The documents came from the Smithsonian Institution, which collected them between 1981 to 1984. With an Aug. 1 deadline to move or shred the documents, Smithsonian archivist Craig Orr offered the drawings to the Pennsylvania Historical & Museum Commission, but the commission was unable to accept the materials on that schedule.
Kurt Bell, an archivist with the historical commission, offered to help find new homes for the materials. Bell says in an interview with Trains News Wire the collection included more than 100 boxes, each containing three cubic feet of drawings. There were more than 639 cubic feet of materials. Mostly bridges, stations, and other structures, the drawings had never been processed and had been held at the Smithsonian’s storage depot in Suitland, Md., since their acquisition.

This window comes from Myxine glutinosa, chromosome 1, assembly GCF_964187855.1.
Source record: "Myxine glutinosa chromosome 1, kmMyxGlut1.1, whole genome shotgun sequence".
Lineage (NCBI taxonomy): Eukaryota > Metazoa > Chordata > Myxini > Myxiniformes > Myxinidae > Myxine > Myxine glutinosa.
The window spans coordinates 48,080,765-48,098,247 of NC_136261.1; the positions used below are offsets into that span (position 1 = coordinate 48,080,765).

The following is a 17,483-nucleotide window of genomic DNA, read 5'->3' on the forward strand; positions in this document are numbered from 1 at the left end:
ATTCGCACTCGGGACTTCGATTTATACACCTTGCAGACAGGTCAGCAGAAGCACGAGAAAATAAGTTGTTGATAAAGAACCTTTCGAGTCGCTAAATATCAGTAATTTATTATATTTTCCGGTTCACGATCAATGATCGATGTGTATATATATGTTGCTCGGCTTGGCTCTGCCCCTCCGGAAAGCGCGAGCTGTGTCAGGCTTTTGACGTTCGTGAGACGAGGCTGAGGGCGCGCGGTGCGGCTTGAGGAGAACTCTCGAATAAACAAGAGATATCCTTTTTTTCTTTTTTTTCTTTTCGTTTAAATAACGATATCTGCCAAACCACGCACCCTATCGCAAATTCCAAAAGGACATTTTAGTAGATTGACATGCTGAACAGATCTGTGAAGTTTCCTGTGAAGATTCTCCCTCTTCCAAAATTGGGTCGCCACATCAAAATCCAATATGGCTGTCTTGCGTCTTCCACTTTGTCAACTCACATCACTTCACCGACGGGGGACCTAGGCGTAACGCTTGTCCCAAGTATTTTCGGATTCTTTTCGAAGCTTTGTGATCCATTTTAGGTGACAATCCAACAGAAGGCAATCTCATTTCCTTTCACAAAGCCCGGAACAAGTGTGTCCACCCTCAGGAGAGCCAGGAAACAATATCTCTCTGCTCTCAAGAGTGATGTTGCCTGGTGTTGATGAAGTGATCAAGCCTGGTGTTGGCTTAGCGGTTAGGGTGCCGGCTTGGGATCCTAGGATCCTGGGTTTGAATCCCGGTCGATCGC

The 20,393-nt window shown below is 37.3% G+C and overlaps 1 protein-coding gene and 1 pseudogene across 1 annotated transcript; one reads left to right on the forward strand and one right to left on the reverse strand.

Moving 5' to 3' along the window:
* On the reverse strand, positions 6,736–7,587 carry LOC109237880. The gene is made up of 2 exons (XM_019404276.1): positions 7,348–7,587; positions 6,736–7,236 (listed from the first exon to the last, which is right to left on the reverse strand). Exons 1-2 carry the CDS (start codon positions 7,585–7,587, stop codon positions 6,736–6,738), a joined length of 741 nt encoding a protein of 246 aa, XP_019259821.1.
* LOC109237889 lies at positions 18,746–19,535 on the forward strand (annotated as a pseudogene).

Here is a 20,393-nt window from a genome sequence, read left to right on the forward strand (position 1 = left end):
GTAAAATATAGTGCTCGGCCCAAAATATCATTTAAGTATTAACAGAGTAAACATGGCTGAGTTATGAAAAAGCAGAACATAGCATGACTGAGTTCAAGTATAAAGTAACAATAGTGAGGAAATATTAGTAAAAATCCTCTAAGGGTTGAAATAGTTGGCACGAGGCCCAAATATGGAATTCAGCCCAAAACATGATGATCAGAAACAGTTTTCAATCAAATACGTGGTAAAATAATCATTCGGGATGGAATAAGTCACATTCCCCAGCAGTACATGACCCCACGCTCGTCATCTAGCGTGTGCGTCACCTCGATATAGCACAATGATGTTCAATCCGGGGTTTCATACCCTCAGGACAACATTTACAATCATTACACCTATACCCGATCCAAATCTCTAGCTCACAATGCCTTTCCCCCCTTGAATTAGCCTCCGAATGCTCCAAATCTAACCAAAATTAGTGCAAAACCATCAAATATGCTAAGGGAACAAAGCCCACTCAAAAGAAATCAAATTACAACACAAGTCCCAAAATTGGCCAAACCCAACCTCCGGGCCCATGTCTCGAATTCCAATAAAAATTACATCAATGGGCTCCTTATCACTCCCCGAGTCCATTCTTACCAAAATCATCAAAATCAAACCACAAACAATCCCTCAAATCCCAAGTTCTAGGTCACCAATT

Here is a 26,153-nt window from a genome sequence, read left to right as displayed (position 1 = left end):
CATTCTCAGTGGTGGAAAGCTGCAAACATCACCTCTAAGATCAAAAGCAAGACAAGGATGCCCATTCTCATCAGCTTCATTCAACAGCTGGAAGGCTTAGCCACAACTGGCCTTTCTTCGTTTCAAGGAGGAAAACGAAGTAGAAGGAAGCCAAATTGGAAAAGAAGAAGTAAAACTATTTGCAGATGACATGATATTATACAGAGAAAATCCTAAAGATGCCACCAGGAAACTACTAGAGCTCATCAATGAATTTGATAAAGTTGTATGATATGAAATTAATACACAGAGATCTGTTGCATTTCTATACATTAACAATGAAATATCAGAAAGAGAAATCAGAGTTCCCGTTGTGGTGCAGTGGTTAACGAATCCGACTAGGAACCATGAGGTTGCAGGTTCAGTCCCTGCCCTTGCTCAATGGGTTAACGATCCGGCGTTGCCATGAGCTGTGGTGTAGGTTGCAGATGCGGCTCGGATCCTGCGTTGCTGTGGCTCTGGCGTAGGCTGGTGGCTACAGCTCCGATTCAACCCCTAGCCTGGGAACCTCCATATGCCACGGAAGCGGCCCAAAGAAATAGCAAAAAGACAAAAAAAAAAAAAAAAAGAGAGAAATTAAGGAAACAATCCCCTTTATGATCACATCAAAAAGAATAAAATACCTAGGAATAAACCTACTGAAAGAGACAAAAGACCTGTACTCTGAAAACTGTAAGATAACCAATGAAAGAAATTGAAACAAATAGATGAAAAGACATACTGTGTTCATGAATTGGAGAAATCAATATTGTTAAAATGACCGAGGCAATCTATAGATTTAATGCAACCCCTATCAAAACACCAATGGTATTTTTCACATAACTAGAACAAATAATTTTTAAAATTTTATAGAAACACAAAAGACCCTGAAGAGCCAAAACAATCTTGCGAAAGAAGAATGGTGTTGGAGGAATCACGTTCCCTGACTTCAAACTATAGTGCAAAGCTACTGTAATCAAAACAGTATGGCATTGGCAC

Bell arranged for the Anthracite Railroads Historical Society, the New York Central System Historical Society, the Pennsylvania Railroad & Technical Society, and the Reading Company Technical & Historical Society to accept 81 boxes with an additional 31 boxes and seven crates of material going to the Industrial Archives & Library in Bethlehem, Pa. The University of Michigan received one box of Michigan Central documents, while the University of Connecticut’s Dodd Research Center took three boxes of New Haven items.
Rick Bates, a volunteer archivist at the Reading Co., museum, says, “Overall, this is a really monumental achievement in rail history preservation. I can’t speak for the other railroads, but for the Reading, this more than doubles the number of former Reading Railroad buildings for which architectural plans are known to exist in publicly accessible archival sources.”
Nicholas Zmijewskis of Industrial Archives and History says “We have begun going through the Lehigh Valley material, which is composed primarily of bridge and structure drawings, with a lot of marine and even some Morris Canal dating from their control of the property. Several researchers have already used two of the drawings.” Industrial Archives received the largest portion of the Smithsonian materials.